Rosemont Plantation, above, is just one of the buildings in “The Plantation  World of Wilkinson County, Mississippi  — 1792-2012.” Rosemont’s owner Ernesto Caldeira and former newspaper reporter Stella M. Pitts worked together to produce the book filled with stories about the people, plantations and architecture of the area.
Rosemont Plantation, above, is just one of the buildings in “The Plantation World of Wilkinson County, Mississippi — 1792-2012.” Rosemont’s owner Ernesto Caldeira and former newspaper reporter Stella M. Pitts worked together to produce the book filled with stories about the people, plantations and architecture of the area.

Archived Story

New book focuses on people, architecture of Wilkinson County

Published 12:06am Sunday, November 10, 2013

When Ernesto Caldeira moved to Woodville in 1971 to restore Rosemont Plantation, the former soap opera producer found himself surrounded by stories that could easily be made for television.

“I was very much in a make-believe world and story-telling world that examined people and their motives because that’s what soap operas are all about,” said Caldeira, who grew up in New England and now lives in Woodville and New Orleans’ historic French Quarter. “And as soon as I moved down to Woodville and got involved with all these people associated with plantations, I realized they had these amazing stories.”

The people, plantations and architecture of Wilkinson County eventually wound up being the focus of a book on which Caldeira would spend nearly eight years — “The Plantation World of Wilkinson County, Mississippi — 1792-2012.”

The hard cover, 312-page book includes details of the area that was once part of the early Mississippi Territory and was the center of a sophisticated plantation culture in the late 18th and early 19th centuries. PLANTATIONWORLDcover92713_web

The book tells the stories of 50 plantations and highlights many others as they are in present time.

“We wanted to make a book that someone 100 years from now could look back and get a good snapshot of where the plantation world is now,” Caldeira said. “We didn’t want to presume we could reconstruct the 19th century or tell anyone what it was like in 1840.

“We’d rather tell you what it was like in 2012 and 2013.”

Caldeira, who has listed and sold many plantations from Natchez to New Orleans as a Realtor for 25 years with Dorian Bennett Sotheby’s International Realty, worked on the project with Stella M. Pitts, a native of Clarksdale and a former news reporter and features writer for The Times-Picayune in New Orleans.

Caldeira said the idea for the book came from being a part of the Woodville Civic Club — a preservation group that has restored two landmark buildings on the courthouse square in Woodville — and seeing the group’s push to document as much of the area’s history as possible.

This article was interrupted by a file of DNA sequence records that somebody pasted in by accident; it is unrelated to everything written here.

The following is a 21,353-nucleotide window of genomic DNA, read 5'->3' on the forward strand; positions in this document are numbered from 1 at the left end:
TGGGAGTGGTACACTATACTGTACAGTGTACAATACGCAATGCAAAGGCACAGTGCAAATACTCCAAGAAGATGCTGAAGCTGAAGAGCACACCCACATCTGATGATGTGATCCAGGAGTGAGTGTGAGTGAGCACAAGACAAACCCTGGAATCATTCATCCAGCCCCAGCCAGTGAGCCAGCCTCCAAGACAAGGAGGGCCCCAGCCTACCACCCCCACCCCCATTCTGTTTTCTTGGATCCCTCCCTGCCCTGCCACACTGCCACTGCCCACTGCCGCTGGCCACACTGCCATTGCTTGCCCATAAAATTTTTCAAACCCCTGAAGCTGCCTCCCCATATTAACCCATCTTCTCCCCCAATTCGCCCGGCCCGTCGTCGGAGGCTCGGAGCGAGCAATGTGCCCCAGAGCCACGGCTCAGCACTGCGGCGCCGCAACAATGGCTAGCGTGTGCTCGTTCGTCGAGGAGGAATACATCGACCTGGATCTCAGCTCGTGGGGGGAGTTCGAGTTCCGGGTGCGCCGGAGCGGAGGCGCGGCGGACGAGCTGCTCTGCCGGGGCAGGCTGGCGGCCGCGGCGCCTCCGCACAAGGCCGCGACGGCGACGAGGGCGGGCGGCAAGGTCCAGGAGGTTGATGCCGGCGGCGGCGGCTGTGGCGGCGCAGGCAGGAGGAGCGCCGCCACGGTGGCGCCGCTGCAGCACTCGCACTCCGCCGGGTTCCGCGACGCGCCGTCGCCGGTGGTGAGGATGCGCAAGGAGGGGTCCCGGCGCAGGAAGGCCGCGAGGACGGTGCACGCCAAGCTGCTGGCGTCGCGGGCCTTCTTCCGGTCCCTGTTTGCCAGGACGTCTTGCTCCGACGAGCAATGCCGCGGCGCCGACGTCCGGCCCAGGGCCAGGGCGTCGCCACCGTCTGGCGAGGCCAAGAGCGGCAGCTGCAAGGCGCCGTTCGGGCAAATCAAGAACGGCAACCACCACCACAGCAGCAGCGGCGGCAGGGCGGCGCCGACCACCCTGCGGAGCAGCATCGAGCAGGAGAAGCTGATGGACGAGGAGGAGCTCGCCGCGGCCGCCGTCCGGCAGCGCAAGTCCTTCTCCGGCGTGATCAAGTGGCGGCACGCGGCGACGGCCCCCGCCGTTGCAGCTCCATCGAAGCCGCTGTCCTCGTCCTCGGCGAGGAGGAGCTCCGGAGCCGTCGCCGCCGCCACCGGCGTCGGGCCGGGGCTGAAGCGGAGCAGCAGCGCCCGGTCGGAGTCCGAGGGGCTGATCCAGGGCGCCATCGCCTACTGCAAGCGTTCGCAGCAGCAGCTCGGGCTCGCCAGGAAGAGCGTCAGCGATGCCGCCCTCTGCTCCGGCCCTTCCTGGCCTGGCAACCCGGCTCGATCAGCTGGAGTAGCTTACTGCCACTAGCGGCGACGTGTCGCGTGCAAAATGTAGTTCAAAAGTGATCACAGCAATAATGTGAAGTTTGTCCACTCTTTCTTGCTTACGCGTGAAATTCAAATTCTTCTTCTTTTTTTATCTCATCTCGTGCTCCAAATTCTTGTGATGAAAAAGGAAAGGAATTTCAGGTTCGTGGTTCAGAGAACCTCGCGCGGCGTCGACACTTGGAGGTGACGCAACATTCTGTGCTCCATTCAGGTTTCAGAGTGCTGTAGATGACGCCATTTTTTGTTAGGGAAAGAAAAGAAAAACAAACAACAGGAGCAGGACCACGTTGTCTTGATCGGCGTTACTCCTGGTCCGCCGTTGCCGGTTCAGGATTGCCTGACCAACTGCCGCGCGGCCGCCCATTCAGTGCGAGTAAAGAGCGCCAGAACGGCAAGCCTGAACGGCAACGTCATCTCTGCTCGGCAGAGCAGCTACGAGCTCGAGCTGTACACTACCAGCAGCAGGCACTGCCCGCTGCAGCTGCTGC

“We’ve done journals on cemetery records to marriage records to an index on the 240 buildings on the historic register,” Caldeira said. “Through the years, we had talked about creating one on the plantations in the area.

“Right after Hurricane Katrina, I spoke to Stella Pitts and asked her if she’d be interested.”

The authors spent nearly three years laying down the foundation for the book.

“About two or three years into the project, we changed the name of the book to encompass more than just the plantations,” Caldeira said. “We realized we might have narrowed the focus because indeed it is about the plantations, but it’s about a lot more than that.”

One of the main objectives Caldeira and Pitts attempted to achieve with the book was telling the untold stories of the plantations and their inhabitants.

“We didn’t want to repeat any information in this book that had already been printed in other books,” Caldeira said. “Therefore, we tried to attack it from a different vantage point each time.”

James Alexander Ventress, for example, was born at La Grange plantation near Woodville.

An influential figure in Mississippi history, Ventress eventually chaired the educational finance committee in the House of Representatives and in 1840 introduced a bill to create the University of Mississippi.

La Grange planation burned at the turn of the century, Caldeira said, but Ventress family members still own the property — including several pieces of original furniture and portrait paintings that once hung on the walls inside the house.

“We have drawings of the original house and all those kinds of things in the book,” Caldeira said. “Those things are what we wanted to include instead of repeating the same information again.”

The book includes 450-500 photos and illustrations including many portraits of prominent early Wilkinson County citizens, including Confederate President Jefferson Davis, three early Mississippi governors and General James Wilkinson.

The Woodville Civic Club sponsored the book and all of the proceeds will benefit the preservation efforts of the group.

The book, which costs $65, will be available at local bookstores starting Monday, online at historicwoodville.com or by contacting the club at 601-888-7151.